Taking the reins
Augustin has Longhorns poised, ready for title run
Posted: Sunday March 23, 2008 6:58PM; Updated: Tuesday March 25, 2008 3:12PM
Walk into the Texas basketball locker room on any given day before practice and in the lounge 6-foot-10' center Connor Atchley, guard Justin Mason, and point guard D.J. Augustin are in their places, gathered around the video game Rock Band. It's Atchley on the mic, Mason on the guitar, and on the drums, featuring the one-and-only Augustin. There's no Jay-Z or Kanye West, we're talking classic rock songs by Lynard Skynard, AC/DC and Bruce Springsteen.
"I don't even know the songs, I just play the drums," says Augustin. "Justin's amazing, he's the best guitar guy." (Cut to Mason, who takes Augustin's cue and starts jamming on the air guitar.)
Augustin's talent has roots in his middle school days, growing up in New Orleans. "I was in a marching band. I had a snare drum, a base drum, I had a little drum set. I wanted to be in a band, but I couldn't because I had to decide either band or basketball," he says.
That choice to play hoops has paid off big time for the Longhorns. This season, Augustin has stepped up to lead the team in the wake of Kevin Durant's departure. He has a poised presence, exceptional court vision, and has racked up impressive numbers on the stat sheet: in six of the last nine games, he topped 20 points; in his first four postseason games, he posted 24 assists against six turnovers (4.0 to 1 assist to turnover ratio); and in Sunday's 75-72 win over Miami, he finished with a team-high eight assists and three steals.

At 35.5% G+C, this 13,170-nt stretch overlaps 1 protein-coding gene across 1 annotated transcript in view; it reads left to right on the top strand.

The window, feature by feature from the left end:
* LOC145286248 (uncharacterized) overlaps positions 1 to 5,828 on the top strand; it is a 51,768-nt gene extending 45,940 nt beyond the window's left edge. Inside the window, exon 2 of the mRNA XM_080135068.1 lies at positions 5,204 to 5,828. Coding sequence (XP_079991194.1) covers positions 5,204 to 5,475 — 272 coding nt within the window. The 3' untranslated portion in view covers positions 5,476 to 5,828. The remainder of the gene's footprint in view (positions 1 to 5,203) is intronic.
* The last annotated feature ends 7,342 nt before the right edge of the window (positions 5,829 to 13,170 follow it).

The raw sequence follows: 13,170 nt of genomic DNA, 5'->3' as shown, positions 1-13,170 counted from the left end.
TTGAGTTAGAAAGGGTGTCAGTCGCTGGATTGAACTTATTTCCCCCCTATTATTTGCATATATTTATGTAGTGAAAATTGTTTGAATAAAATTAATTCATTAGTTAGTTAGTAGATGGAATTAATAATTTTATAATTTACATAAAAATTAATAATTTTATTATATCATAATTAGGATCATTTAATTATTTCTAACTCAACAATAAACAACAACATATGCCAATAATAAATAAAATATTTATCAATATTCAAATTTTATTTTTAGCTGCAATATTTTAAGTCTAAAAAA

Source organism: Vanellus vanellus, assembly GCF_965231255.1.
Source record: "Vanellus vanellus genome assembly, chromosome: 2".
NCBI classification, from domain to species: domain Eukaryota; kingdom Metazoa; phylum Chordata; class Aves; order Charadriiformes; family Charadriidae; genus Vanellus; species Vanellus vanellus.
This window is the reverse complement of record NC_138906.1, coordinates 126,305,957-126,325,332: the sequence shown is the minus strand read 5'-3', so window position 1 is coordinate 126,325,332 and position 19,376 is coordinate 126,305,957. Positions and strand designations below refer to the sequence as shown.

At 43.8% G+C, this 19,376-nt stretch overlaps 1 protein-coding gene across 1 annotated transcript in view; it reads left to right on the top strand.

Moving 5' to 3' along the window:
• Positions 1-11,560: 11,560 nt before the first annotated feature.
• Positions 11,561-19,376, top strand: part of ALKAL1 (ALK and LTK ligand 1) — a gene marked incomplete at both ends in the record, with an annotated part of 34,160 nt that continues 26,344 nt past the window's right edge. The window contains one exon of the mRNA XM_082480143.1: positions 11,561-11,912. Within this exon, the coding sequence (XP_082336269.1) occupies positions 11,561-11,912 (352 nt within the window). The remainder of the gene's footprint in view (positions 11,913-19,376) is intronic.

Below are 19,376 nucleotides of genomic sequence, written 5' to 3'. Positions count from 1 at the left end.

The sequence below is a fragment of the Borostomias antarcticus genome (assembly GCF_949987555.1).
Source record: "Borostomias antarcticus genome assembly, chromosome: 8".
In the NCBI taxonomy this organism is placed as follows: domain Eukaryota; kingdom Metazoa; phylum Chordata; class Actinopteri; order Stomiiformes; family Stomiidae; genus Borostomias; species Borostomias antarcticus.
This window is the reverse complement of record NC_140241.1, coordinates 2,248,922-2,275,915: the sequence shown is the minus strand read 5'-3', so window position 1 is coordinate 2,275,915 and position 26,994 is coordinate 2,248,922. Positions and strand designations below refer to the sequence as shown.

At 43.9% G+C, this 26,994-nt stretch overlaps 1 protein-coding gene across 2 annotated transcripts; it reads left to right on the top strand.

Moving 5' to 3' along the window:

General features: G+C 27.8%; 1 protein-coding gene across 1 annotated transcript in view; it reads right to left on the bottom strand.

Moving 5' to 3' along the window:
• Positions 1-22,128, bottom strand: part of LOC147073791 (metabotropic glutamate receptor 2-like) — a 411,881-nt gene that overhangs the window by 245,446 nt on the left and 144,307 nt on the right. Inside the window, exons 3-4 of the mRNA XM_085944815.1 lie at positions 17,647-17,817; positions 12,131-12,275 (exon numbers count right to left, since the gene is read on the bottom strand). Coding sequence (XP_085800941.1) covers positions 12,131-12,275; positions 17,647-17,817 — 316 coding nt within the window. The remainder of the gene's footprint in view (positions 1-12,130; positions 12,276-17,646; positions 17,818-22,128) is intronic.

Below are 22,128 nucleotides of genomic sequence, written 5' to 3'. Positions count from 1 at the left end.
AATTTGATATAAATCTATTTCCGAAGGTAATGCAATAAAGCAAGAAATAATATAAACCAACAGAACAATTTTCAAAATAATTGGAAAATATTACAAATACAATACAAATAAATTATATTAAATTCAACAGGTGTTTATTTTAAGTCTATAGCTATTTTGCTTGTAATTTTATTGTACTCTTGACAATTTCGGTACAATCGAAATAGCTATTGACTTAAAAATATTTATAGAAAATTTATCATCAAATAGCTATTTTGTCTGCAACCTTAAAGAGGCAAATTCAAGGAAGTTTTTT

"This year, I know what coach [Rick Barnes] is thinking. Last year I was just out there, I didn't know what he wanted me to do at times. Now I do, I know what we need as a team to get the job done," Augustin said. "It's fun. To have the ball in my hands at crucial times, that's why we play the game for those moments."
For Augustin, becoming the most important player for Texas pales in comparison to the challenge he overcame in 2005, when his family was displaced by Hurricane Katrina. The Augustin home was destroyed and his grandfather barely survived the flood. They now live in Houston.
"The last time I went back to New Orleans was this summer for the Adidas camp, I was a counselor," Augustin said. "It was good to be back but it's still kind of emotional. New Orleans will never be like it was when we were living there."
Last summer Augustin also spent time in Austin playing pickup against another Texas point guard, T.J. Ford (now of the Raptors), who returned to campus along with Longhorns alum LaMarcus Aldridge. Sure, Ford took Augustin under his wing, but make no mistake -- there was nothing corny or sentimental about it. Rather, Augustin made it clear that the Longhorns are now his team. The two battled day in and day out, with plenty of expletives thrown around. "I just wanted to step up and show my teammates that I'm not afraid because of who those guys are," says Augustin.
Atchley saw the difference immediately. "He realized that he has a key role and has to be vocal and gets guys going," he says. "His presence on the court is overwhelming. It changes what defenses do. And when he has the ball, you feel comfortable out there."
Says forward Ian Mooney, "If sometimes coach tells me not to shoot it, I'll tell him D.J. told me to shoot, and coach will be like, 'OK.' So it's like there's the floor coach and there's the game coach. And if D.J. tells you to shoot it, you better shoot it. He'll say, 'You can make it.' He instills a lot of confidence in other players."
Augustin now finds himself in a similar spot as Ford was in 2003: a sophomore All-America who many regard as the top point guard in the nation. That year, Ford took the 'Horns to the Final Four, the team's first trip since 1947. Now the Longhorns belong to Augustin (he certainly made that clear over the summer), and don't be surprised if he takes the team one step further, to a national title.